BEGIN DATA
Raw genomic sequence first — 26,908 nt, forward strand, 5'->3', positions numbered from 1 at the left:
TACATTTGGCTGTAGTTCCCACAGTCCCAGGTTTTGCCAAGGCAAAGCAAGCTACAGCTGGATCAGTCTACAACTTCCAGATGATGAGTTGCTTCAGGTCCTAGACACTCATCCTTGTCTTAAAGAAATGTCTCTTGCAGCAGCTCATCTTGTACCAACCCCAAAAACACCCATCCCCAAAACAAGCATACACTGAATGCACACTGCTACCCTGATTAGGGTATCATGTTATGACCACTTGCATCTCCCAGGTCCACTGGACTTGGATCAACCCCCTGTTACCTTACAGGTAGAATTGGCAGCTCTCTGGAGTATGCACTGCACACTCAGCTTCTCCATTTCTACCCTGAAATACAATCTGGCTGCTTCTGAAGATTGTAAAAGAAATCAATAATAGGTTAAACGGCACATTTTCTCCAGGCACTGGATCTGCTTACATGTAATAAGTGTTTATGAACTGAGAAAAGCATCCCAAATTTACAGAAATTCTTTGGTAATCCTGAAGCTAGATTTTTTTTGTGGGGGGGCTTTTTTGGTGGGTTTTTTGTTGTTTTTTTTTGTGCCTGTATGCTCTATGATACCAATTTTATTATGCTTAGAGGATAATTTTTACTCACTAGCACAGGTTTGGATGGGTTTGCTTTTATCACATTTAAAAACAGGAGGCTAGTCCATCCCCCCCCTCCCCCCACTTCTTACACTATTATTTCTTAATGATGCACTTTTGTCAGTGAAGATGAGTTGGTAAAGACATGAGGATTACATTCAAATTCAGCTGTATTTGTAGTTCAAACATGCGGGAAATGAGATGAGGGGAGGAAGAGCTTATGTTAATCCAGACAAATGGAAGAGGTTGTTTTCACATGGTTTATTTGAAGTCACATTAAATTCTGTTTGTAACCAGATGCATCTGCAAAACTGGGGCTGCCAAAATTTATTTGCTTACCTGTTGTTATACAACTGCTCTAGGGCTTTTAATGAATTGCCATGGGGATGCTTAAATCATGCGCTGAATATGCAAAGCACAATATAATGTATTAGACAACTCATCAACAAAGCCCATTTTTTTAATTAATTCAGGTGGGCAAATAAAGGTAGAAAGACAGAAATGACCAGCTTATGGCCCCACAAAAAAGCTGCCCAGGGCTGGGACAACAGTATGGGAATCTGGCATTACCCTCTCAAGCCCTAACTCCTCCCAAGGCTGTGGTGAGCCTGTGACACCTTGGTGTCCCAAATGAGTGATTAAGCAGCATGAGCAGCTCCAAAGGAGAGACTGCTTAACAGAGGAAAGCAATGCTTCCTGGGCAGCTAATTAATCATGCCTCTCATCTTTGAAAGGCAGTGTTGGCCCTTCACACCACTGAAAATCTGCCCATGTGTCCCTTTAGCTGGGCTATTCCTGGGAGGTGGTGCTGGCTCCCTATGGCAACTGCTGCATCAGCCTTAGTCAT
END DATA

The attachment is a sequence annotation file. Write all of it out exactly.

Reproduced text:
Raw genomic sequence first — 26,908 nt, forward strand, 5'->3', positions numbered from 1 at the left:
TACATTTGGCTGTAGTTCCCACAGTCCCAGGTTTTGCCAAGGCAAAGCAAGCTACAGCTGGATCAGTCTACAACTTCCAGATGATGAGTTGCTTCAGGTCCTAGACACTCATCCTTGTCTTAAAGAAATGTCTCTTGCAGCAGCTCATCTTGTACCAACCCCAAAAACACCCATCCCCAAAACAAGCATACACTGAATGCACACTGCTACCCTGATTAGGGTATCATGTTATGACCACTTGCATCTCCCAGGTCCACTGGACTTGGATCAACCCCCTGTTACCTTACAGGTAGAATTGGCAGCTCTCTGGAGTATGCACTGCACACTCAGCTTCTCCATTTCTACCCTGAAATACAATCTGGCTGCTTCTGAAGATTGTAAAAGAAATCAATAATAGGTTAAACGGCACATTTTCTCCAGGCACTGGATCTGCTTACATGTAATAAGTGTTTATGAACTGAGAAAAGCATCCCAAATTTACAGAAATTCTTTGGTAATCCTGAAGCTAGATTTTTTTTGTGGGGGGGCTTTTTTGGTGGGTTTTTTGTTGTTTTTTTTTGTGCCTGTATGCTCTATGATACCAATTTTATTATGCTTAGAGGATAATTTTTACTCACTAGCACAGGTTTGGATGGGTTTGCTTTTATCACATTTAAAAACAGGAGGCTAGTCCATCCCCCCCCTCCCCCCACTTCTTACACTATTATTTCTTAATGATGCACTTTTGTCAGTGAAGATGAGTTGGTAAAGACATGAGGATTACATTCAAATTCAGCTGTATTTGTAGTTCAAACATGCGGGAAATGAGATGAGGGGAGGAAGAGCTTATGTTAATCCAGACAAATGGAAGAGGTTGTTTTCACATGGTTTATTTGAAGTCACATTAAATTCTGTTTGTAACCAGATGCATCTGCAAAACTGGGGCTGCCAAAATTTATTTGCTTACCTGTTGTTATACAACTGCTCTAGGGCTTTTAATGAATTGCCATGGGGATGCTTAAATCATGCGCTGAATATGCAAAGCACAATATAATGTATTAGACAACTCATCAACAAAGCCCATTTTTTTAATTAATTCAGGTGGGCAAATAAAGGTAGAAAGACAGAAATGACCAGCTTATGGCCCCACAAAAAAGCTGCCCAGGGCTGGGACAACAGTATGGGAATCTGGCATTACCCTCTCAAGCCCTAACTCCTCCCAAGGCTGTGGTGAGCCTGTGACACCTTGGTGTCCCAAATGAGTGATTAAGCAGCATGAGCAGCTCCAAAGGAGAGACTGCTTAACAGAGGAAAGCAATGCTTCCTGGGCAGCTAATTAATCATGCCTCTCATCTTTGAAAGGCAGTGTTGGCCCTTCACACCACTGAAAATCTGCCCATGTGTCCCTTTAGCTGGGCTATTCCTGGGAGGTGGTGCTGGCTCCCTATGGCAACTGCTGCATCAGCCTTAGTCAT